The silicone is meant to cure in about 3-7 hours.  Rubbish.  Mine took 24 hours, so don't panic if it's still soft and goopy after 7 hours.  Leave it overnight, resist the urge to poke it to see how it's doing, and it should be a nice cured block by morning.

I laid my doll down carefully to cut off the mould.

making mould for dolls leg


I found the duck tape easy to peel off the greyboard.  Keep your box intact if you can, it will be good to use foot holding the mould parts together later, when you cast your last.  (ha.)


making mould for dolls leg


It's always fun to see the solidified rubber as you peel off the card.

making mould for dolls leg


Here's my box, pretty intact and re-usable.



Before I say anything else, I shall say this:  When you cut your rubber mould, cut a jagged line. NOT a perfectly straight one.  That way the two halves will be easy to put together exactly right.

Instead of cutting down the centre of the fronts and back of the mould, I cut mine at the sides, because that mass of rubber at the front is a bit much to cut with a scalpel.  It cut beautifully, I must say.  Like butter.

Now, I've already put masking tape on the doll's foot, to protect from the blade, but the rubber is soft enough that if you cut your (jagged) line without touching the doll's leg, you can hold the rubber apart, and just a gentle touch of your beautifully sharp and brand new blade will cut away the inner part.


Using silicone rubber for doll shoes


The red arrow shows the part where you can stroke the blade gently.  the rubber is also soft enough that you can pull it slightly away from the doll's leg.  My blade never touched the masking tape.


Using silicone rubber for doll shoes

Below, I'm cutting the other side:

casting a dolls leg


Again, the arrow shows the inner part of the rubber, where you can gently stroke the blade and slice it open.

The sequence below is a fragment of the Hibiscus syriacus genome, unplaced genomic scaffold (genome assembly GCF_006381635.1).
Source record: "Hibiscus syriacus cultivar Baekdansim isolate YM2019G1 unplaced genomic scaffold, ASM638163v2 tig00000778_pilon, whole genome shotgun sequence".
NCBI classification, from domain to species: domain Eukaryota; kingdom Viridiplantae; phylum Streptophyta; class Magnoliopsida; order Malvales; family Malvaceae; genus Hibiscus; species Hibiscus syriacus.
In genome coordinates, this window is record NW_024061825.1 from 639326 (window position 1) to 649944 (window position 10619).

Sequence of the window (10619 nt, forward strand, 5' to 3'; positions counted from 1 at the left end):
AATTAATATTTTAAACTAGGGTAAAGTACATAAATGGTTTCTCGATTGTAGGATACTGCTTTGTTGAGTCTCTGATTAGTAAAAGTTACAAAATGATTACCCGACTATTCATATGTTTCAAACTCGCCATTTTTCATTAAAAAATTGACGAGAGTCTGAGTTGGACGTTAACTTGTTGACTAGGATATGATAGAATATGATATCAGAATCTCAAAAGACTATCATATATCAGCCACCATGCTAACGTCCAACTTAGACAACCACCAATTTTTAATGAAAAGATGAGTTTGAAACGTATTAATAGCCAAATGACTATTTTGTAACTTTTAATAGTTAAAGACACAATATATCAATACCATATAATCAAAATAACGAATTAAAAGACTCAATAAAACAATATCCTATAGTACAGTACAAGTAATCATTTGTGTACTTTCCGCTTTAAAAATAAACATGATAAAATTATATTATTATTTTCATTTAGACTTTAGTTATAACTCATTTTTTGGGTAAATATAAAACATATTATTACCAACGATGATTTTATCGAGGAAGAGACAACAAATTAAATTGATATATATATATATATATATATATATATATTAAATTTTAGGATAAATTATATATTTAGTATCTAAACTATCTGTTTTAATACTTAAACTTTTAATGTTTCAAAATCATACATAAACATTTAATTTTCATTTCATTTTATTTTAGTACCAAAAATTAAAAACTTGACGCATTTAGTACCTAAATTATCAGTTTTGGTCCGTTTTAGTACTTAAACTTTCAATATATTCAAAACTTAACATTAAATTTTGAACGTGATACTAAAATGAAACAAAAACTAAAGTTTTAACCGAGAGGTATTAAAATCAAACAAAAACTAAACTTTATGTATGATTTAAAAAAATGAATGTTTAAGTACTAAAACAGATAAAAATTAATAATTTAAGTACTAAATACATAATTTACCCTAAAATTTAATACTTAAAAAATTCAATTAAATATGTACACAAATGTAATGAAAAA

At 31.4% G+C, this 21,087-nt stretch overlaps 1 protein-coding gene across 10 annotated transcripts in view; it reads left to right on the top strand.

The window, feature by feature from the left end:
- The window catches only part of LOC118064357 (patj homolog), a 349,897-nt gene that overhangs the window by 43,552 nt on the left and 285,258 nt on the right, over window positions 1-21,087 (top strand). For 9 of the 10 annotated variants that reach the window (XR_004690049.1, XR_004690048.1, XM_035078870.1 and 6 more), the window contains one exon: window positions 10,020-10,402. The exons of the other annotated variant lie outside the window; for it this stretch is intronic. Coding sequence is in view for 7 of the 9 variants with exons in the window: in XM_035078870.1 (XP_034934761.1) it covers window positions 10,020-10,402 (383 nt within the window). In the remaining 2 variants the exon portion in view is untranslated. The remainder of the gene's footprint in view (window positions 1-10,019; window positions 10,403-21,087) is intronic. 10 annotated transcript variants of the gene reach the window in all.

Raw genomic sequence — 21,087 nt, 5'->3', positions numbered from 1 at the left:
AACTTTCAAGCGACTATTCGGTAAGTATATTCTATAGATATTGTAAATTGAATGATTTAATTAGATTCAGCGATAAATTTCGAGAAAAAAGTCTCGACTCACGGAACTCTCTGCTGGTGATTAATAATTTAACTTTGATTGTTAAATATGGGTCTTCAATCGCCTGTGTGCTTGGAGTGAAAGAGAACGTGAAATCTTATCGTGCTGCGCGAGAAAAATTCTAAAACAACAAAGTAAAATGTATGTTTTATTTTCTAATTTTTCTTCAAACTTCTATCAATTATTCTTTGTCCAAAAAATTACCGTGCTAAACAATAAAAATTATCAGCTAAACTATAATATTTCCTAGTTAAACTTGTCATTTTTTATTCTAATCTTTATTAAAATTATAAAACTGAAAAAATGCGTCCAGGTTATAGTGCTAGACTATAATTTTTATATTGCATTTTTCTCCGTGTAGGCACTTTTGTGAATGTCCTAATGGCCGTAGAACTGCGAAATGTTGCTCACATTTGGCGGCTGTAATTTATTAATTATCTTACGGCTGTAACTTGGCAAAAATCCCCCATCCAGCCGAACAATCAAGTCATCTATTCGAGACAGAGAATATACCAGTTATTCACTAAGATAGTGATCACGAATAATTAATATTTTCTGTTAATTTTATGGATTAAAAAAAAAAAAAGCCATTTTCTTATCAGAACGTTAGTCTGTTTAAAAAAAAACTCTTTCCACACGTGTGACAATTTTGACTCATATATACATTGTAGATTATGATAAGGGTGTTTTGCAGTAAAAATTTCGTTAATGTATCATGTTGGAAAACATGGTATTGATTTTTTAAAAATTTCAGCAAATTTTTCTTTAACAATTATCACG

casting a dolls leg


Et voila!  My two-part mould removed from the doll.  You'll need to tug a bit to get the front of the dolls foot out, but the rubber is soft and very strong.  Just go gently, but firmly.

making a mould from a doll's leg


I've always enjoyed mould-making, but never really find anything I want to cast.  Shoemaker's lasts are ideal for this fun project.

Here's my mould put together.  See that jagged line I cut? that's what makes it easy and acts as a 'register' for the two pieces to fit together easily.  A straight line doesn't work very well, the two pieces won't anchor together.


making a mould from a doll's leg


Some people hold their two part moulds together with tape, or elastic bands, but as the rubber is quite soft and might distort, you can just tape your original box around it to hold the two parts together.


making a mould from a doll's leg



Next, I need to do the other leg, and I'll try to publish my progress when I actually come to casting the plaster in the new moulds.

None of this means I will be making perfect little doll shoes. I'll be attempting it, of course, but for those of you who want to cast any doll's feet/legs for making lasts, this should be of some help.


PART 2 Here:

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4 comments :

  1. Fascinating..... but I think I'll stick to the sewing, knitting and crochet! Looking forward to seeing how it all turns out!

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    1. Ha, yeah I figured it's not everyone's bag, but I'm like a mad scientist, I like to experiment and document my findings. I'm hoping I can make some decent shoes after all this!

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  2. Oh how fascinating! I'm not sure I would have your patience though, I'm notorious for poking things that are drying or setting!

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    1. I can't tell you how many times I poked and prodded it. :p I'm such a hypocrite. Hee.